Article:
Thursday, 6 August 2015

Labour's establishment too chicken.

The Labour Party's establishment seems to be combining to defeat the only leadership candidate with (modest) vision, Jeremy Corbyn.

Two days ago  Polly Toynbee wrote* that she had dreams well beyond those espoused by Corbyn, but no one who stood on those policies could possibly get elected.  Yesterday the decent Alan Johnson wrote that voting for Corbyn would be madness, and urged support for Yvette Cooper.

I can see their point: they are terrified that if the Labour Party is led by someone whom the  Tories and their client press can depict as being from the "loony left" then Labour will be unelectable.

Relatively recent history shows this need not be so.

When in 1975 the right wing extremist Margaret Thatcher ousted the relatively moderate Edward Heath from the Tory leadership many on the centre-right probably felt that the Tories had made themselves unelectable.  Then look what happened.   Mrs Thatcher’s policies clearly struck a chord with the electorate.

In 2000 "Red Ken" Livingstone was so far to the left that Labour refused to endorse him as their candidate for Mayor of London.  So he stood as an Independent and won anyway.

And in 2015 the Scottish Nationalist came from almost nowhere and reduced the other parties' representation in their country to a mere one each.

So massive shifts in support can happen and I suspect Jeremy Corbyn’s personality, record, and  policies are capable of causing a similar shift now.  

I believe many of us are tired of sound-bite-spouting politicians all espousing the neoliberal consensus that reducing the government's internal deficit is top priority, that the banks, who caused the economic crisis, continue unscathed and underegulated, that the rich need to be further rewarded and the poor punished,  and that key sectors of the public realm should be handed over to the profit-maximising private sector.

 Not that Corbyn's policies are all that extremist, save in the eyes of that neoliberal consensus.  Taking the railways and utilities back into public ownership, retaining the NHS as a non-profit making service, asking the better off to contribute more to the costs of society, etc. are actually popular and supported by a majority, according to YouGov.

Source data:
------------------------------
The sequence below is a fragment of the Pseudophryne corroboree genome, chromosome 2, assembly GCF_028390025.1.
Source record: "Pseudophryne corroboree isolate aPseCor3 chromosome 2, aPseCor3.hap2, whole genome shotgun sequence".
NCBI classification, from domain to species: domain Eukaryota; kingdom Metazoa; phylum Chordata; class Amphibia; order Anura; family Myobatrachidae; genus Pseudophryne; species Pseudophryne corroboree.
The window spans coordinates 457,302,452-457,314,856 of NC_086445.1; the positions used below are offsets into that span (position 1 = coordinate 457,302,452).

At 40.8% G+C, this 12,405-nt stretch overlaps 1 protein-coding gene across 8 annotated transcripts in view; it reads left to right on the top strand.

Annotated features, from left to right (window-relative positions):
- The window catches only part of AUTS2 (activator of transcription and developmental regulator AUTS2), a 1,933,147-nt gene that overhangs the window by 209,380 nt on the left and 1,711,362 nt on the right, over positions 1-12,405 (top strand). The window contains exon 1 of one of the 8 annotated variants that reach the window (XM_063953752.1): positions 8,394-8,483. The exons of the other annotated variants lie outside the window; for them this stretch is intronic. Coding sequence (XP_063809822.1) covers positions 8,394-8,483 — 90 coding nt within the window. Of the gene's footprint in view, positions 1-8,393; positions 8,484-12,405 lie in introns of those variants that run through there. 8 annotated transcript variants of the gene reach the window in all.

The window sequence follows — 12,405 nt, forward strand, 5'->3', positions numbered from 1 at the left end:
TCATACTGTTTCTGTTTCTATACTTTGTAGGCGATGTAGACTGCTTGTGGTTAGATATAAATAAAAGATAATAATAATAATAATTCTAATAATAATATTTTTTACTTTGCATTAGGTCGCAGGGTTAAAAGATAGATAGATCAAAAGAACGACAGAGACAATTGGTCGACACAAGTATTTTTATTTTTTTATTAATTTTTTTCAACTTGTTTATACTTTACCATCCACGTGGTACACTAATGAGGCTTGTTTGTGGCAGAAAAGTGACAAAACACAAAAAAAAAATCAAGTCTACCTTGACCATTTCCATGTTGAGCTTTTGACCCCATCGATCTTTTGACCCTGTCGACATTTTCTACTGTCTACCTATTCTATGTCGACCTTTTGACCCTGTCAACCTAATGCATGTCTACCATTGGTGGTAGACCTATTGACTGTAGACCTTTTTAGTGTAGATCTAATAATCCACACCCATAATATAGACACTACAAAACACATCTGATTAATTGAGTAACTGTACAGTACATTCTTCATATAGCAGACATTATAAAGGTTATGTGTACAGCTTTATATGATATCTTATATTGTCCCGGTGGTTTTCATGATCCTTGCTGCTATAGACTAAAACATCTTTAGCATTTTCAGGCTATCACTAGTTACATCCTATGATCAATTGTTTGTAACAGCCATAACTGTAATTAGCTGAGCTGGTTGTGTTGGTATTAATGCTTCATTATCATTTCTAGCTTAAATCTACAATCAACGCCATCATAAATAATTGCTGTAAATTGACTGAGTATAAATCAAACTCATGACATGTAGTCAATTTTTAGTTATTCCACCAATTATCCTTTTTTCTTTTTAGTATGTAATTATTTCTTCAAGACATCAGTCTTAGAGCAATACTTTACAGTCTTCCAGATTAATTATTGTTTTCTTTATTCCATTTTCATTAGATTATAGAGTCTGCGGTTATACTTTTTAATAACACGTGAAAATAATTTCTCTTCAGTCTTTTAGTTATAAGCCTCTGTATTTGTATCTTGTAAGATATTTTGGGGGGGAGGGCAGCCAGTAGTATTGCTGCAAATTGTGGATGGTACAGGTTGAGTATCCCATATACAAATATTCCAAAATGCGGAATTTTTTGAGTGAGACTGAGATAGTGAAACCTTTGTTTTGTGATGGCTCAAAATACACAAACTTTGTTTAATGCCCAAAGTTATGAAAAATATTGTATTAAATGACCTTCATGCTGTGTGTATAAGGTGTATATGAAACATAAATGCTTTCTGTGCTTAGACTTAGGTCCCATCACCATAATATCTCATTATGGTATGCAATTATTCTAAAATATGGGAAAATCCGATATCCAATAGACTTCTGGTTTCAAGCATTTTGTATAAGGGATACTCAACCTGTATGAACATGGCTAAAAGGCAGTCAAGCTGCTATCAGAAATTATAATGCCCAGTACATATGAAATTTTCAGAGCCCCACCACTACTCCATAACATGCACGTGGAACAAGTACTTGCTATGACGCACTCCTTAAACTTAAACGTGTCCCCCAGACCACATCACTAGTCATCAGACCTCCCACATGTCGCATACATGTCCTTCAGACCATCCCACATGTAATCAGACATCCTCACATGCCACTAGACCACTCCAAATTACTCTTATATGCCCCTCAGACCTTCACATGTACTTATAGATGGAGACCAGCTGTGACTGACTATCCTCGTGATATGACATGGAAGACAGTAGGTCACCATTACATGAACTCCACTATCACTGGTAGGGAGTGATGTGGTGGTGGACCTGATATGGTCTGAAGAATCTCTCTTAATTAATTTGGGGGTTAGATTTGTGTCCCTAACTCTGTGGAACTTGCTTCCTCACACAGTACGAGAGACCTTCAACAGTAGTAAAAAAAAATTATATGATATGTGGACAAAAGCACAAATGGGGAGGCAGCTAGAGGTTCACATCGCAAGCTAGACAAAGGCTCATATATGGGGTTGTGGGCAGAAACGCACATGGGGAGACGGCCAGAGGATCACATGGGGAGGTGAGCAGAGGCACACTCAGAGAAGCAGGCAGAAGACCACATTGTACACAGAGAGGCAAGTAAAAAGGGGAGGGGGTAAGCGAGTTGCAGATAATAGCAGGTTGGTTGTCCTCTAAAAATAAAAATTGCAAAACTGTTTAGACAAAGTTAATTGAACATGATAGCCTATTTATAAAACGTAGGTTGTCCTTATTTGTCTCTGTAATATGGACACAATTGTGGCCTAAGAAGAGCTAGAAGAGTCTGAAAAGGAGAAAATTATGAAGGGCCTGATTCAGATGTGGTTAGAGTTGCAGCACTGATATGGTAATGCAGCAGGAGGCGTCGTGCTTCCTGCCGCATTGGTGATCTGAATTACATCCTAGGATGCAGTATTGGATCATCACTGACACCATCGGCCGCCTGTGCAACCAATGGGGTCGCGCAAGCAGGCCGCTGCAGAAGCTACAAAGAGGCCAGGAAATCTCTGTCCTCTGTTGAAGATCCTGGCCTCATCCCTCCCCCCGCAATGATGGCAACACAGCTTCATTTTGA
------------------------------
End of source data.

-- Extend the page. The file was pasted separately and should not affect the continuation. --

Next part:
Sadly, unlike Mrs Thatcher in the 70s and 80s, Corbyn will not have the support of the majority of the press: indeed quite the opposite – they will go out of their way to vilify him.  Nevertheless, if this relatively honest and decent man, untainted by the triangulations of New Labour and who speaks from conviction rather than in carefully-tailored sound-bites, is given the chance to face the disingenuous  and duplicitous Cameron and Osborne, I have the feeling his decency will shine through.  

The three other contenders for the leadership are doubtless worthy but all are offering Tory-lite and not one of them seems to have the personality to set the electorate on fire with enthusiasm.  Corbyn is different.  If he is non-tribal and keen to work with other parties of the left (and I don't know the answer to that) he could be the game-changer we need.

Labour's establishment should stop being lily-livered and "go for it."

*  This article, entitled "Free to dream, I’d be left of Corbyn . . . " appeared in the print edition of the Guardian on the 4th August, but seems to have been dropped from their website.


  1. The best bit is, if he's elected leader, then when he crashes and burns, the Labour left will still insist that it was because he was vilified by the media. There is no way they'll accept they are simply out of touch with most of the electorate (who, whatever they may say when asked about individual policies, when it comes to that once-every-five-years X-in-a-box moment, care above all about economic competence).

    And if he isn't elected leader, but comes first in the first round, then whoever does eventually emerge victorious will find their authority challenged every time they don't take the leftmost tack on any issue.

    Basically, Labour have, in the space of five months, lost not only the 2015 election but eh 2020 and 2025 ones as well. It's hilarious and brilliant.

    1. You may well be right, though I don’t share your relish at the prospect of their failure. If our democracy is to function effectively we need an Opposition which is capable , and seen to be capable, of and forming an alternative government.

      Labour has a choice. It can either “play safe” and elect one of the three alternatives (effectively either Burnham of Cooper, both, it seems to me, lacking charisma and tainted by their records in office, where they were both tarred with the neoliberal brush. ) Or they can “live adventurously” as the Quakers’ “Advices and Queries No 27” puts it, and plumb for Corbyn.

      As to the “X-in-a box moment”, I believe the Conservative claim for economic competence is a sham, and, given that “you can’t fool all the people all the time”, Corbyn is the man to expose it.

      In my view the worst possible outcome for Labour is that Corbyn should be narrowly defeated, possibly by second preference votes. Then they will have to endure all the opprobrium of having allegedly moved to the left, without the benefits of the appeal of Corbyn’s record and personality to lead them

    2. Does Jeremy Corbyn have a personality? If so, where has he been hiding it all these years?

      I'm also not sure how he's supposed to expose the Conservative claim to economic competence as a sham, when he himself can't add up and is ignorant of all aspects of economics. Osborne does get away with selling an awful lot of flim-flam, but surely to point that out you need someone who has their own budgetary head on straight, not someone who thinks you can just print money to make all your problems go away.

      Even if Corbyn does make any valid economic points against the Tories, nobody will listen to him because in the minds of most voters he will always be 'that guy who believes in the Bank of England's Magic Money Tree'.